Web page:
By Chris Moon
Point Man of Newburgh—an Indiana ministry that helps combat veterans returning from war—is moving toward purchasing and developing a $4.5 million retreat center.
The project is a monumental one for the 13-year-old nonprofit organization that got its start with the help of Crossroads Christian Church in Newburgh, Ind.
“We’re in a growth period right now,” said Mike Burkdoll, board chairman for Point Man and a 35-year member of Crossroads.
The group is closing in on the purchase of 123 acres of land near Newburgh, which is adjacent to Evansville, Ind.
The property eventually will have a major retreat building, shelter house, and family cabins. Veterans will be able to walk nature trails and go fishing and boating.
The plan is for the retreat to host veterans and their families for weeklong stays, where they can get help reacclimating to civilian life.
Christ will be the heart of the retreat’s mission.
True healing for returning service members, Burkdoll said, “comes with a relationship with Christ and what it can do to heal you from those experiences.”
A HUMBLE START
Point Man of Newburgh got its start when Ken Idleman—former longtime president of Ozark Christian College who was serving as pastor of Crossroads Christian Church at the time—asked Burkdoll to talk to a wounded combat veteran in the congregation.
That was back in 2009. Burkdoll is a former Marine who was wounded and nearly died in Vietnam. Burkdoll had struggled for years after the war and had only recently found healing during a reunion with other Vietnam veterans. Before that, he hadn’t talked about his war experience for more than four decades.
So, Burkdoll listened to Idleman and went to talk with his fellow church member.
“I felt a definite need to help veterans who were in that boat,” Burkdoll said.
As he did so, Burkdoll began conducting research into groups that provide help to former combat vets. That’s when he discovered Point Man Ministries, a national organization.
With the support of Idleman and Crossroads, Burkdoll helped start the Newburgh chapter.
“It was kind of a natural that he would have the heart and have the capacity to lead this kind of a ministry,” said Idleman, who retired from Crossroads in 2016. He said Burkdoll knew “the difference that the lordship of Jesus had made in his life and helped him to overcome the impact and potential negative impact of PTSD as a wounded warrior.”
Point Man of Newburgh took off from there.
“My wife has convinced me time after time that there’s a reason why I’m still alive,” Burkdoll said. “And my ministry to Christ is the reason for that.”
UNIQUE CHALLENGES FOR VETERANS
Burkdoll said combat veterans like himself often feel as though no one can understand the things they did during their military service.
“I thought nobody could understand what I went through, so I wrapped it up in a neat little package and put it away,” he said.
But the isolation can damage a veteran’s personal life, pushing him or her into alcohol and drug abuse and into domestic violence against their spouses.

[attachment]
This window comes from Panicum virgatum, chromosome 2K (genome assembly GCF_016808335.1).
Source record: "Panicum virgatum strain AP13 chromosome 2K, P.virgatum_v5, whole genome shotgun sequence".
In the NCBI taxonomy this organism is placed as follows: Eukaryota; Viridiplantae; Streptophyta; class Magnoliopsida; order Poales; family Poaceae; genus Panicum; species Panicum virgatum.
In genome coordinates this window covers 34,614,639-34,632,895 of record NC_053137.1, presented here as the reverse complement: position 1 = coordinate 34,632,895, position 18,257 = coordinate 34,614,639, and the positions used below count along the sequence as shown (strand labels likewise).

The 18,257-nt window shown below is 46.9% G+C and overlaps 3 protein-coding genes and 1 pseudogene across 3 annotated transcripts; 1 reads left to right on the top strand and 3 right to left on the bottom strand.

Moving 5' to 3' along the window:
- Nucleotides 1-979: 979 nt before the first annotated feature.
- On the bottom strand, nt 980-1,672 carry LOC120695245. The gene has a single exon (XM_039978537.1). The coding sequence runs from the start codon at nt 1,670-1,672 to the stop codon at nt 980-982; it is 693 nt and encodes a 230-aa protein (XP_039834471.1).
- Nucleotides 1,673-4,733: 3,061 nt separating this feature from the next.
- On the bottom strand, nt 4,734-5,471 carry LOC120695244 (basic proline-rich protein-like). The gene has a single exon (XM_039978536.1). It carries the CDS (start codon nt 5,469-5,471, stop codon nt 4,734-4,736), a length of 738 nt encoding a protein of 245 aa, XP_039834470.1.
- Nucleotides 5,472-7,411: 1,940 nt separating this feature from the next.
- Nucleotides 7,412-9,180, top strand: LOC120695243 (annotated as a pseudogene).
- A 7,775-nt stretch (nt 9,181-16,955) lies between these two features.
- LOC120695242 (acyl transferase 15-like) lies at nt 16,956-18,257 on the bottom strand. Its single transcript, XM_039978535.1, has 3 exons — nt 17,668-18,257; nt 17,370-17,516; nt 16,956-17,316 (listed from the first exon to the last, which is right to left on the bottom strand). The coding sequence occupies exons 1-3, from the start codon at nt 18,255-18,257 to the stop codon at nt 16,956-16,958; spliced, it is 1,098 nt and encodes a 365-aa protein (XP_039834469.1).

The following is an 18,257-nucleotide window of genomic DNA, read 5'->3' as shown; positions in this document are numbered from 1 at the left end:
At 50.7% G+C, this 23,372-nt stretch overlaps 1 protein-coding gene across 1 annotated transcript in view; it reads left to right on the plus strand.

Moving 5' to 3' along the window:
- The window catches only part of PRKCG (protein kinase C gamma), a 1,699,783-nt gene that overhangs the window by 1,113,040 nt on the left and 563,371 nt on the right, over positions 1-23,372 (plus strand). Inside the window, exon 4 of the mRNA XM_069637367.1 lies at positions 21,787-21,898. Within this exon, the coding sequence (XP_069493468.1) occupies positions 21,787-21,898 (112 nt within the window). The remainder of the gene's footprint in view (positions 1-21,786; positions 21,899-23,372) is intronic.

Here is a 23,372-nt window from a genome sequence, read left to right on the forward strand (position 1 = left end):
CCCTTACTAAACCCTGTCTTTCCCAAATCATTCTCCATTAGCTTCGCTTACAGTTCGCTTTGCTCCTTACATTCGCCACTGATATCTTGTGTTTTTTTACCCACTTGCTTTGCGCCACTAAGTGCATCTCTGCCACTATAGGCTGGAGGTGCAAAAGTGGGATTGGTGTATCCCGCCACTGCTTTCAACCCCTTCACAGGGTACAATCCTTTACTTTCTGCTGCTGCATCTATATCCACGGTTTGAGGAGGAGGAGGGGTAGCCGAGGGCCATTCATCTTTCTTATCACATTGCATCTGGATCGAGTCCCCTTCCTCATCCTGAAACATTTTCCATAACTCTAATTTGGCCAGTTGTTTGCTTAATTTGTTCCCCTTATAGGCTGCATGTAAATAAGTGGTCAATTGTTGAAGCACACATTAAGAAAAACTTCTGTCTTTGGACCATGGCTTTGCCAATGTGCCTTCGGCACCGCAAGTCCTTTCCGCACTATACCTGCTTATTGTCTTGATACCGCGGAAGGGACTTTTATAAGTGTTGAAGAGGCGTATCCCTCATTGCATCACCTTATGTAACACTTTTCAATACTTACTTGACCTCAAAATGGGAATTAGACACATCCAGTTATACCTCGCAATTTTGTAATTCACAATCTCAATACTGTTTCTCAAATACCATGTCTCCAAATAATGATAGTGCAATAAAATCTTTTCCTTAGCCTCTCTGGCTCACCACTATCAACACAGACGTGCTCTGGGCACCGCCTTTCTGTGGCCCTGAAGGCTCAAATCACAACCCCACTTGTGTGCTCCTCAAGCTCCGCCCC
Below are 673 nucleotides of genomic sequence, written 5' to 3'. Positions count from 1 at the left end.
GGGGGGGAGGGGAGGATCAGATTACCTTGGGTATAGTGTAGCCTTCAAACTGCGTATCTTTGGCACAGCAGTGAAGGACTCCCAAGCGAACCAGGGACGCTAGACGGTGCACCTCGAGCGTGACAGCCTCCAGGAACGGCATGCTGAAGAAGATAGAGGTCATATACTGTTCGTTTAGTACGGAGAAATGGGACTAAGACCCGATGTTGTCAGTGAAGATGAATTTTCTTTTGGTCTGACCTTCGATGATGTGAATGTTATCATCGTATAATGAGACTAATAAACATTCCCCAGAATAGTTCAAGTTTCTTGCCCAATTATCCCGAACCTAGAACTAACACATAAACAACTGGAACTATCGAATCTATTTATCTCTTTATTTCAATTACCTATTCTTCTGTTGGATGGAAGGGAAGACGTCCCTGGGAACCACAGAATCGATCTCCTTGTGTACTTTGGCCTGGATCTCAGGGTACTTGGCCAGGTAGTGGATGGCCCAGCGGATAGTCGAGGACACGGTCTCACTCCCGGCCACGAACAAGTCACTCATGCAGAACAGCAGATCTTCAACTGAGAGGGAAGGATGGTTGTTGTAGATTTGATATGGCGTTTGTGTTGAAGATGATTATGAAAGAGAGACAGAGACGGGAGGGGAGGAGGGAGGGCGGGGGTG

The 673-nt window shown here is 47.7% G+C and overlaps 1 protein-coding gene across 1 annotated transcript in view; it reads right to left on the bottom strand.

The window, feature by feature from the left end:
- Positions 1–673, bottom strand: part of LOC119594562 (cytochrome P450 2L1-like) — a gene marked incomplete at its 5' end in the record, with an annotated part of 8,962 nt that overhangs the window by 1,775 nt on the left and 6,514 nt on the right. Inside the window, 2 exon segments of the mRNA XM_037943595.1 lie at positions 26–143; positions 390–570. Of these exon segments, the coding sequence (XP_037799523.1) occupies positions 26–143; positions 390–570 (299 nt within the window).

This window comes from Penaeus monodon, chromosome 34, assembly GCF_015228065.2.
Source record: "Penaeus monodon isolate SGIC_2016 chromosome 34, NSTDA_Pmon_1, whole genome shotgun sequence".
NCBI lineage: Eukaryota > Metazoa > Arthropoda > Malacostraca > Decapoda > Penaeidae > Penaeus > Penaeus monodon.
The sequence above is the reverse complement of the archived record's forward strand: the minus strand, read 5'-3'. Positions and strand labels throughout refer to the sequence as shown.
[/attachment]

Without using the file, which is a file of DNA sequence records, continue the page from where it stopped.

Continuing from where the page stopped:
“PTSD is contagious,” Burkdoll said. “You can give it to your kids or your spouse.”
The goal of the Point Man ministry is to help combat veterans move forward in life—to lead their families, to find employment, and to find role models.
Point Man of Newburgh decided early on it did not want to be a burden to Crossroads Christian Church. None of its staff receives a salary. The group receives donations from people within the congregation and others.
It recently funded a small home for veterans at a cost of $165,000.
“We started with nothing,” Burkdoll said. “Christ has just provided.”
He is quick to deflect attention from himself and instead credits the board members of Point Man of Newburgh for helping the ministry to grow.
“Christ has brought so many valuable leaders into our ministry,” he said. “These men and women deserve more notoriety and attention than me.”
GOD’S OPEN DOORS
The group has held support meetings at Crossroads for years.
Point Man offers a 12-week course for combat veterans to assist in their recovery. It also offers groups for women, and it serves first responders and noncombat veterans.
Burkdoll said Point Man’s 12-week course “brings Christ ever stronger each week into the healing factor. It works well for those who are really looking for answers.”
Burkdoll said the organization hasn’t kept track of how many veterans it has served over the years—so as not to make it “a matter of pride.” But he said “a rough estimate is hundreds and hundreds.”
He said the group focuses on peer support. It also partners with the Veterans Administration.
Burkdoll said the VA can help heal the physical wounds of returning combat veterans while Point Man of Newburgh assists with their spiritual and emotional wounds.
The group now meets at multiple churches in the Evansville area.
Donors have taken notice. One supporter put up nearly $2 million for the purchase of land for the new retreat center.
“We’re just walking through the doors God has opened,” Burkdoll said.
Idleman, who now serves with The Solomon Foundation as vice president of leadership development, said growing ministries like Point Man can benefit by having a physical location with which they are identified.
He said Point Man has been an “on-ramp” into Christianity and into the life of the church for many families.
“Every veteran who is impacted spiritually and emotionally has a family and network of friends,” Idleman said. “It has been this ever-widening circle that has come out of the Crossroads church in Evansville and touched that community.”
Chris Moon is a pastor and writer living in Redstone, Colo.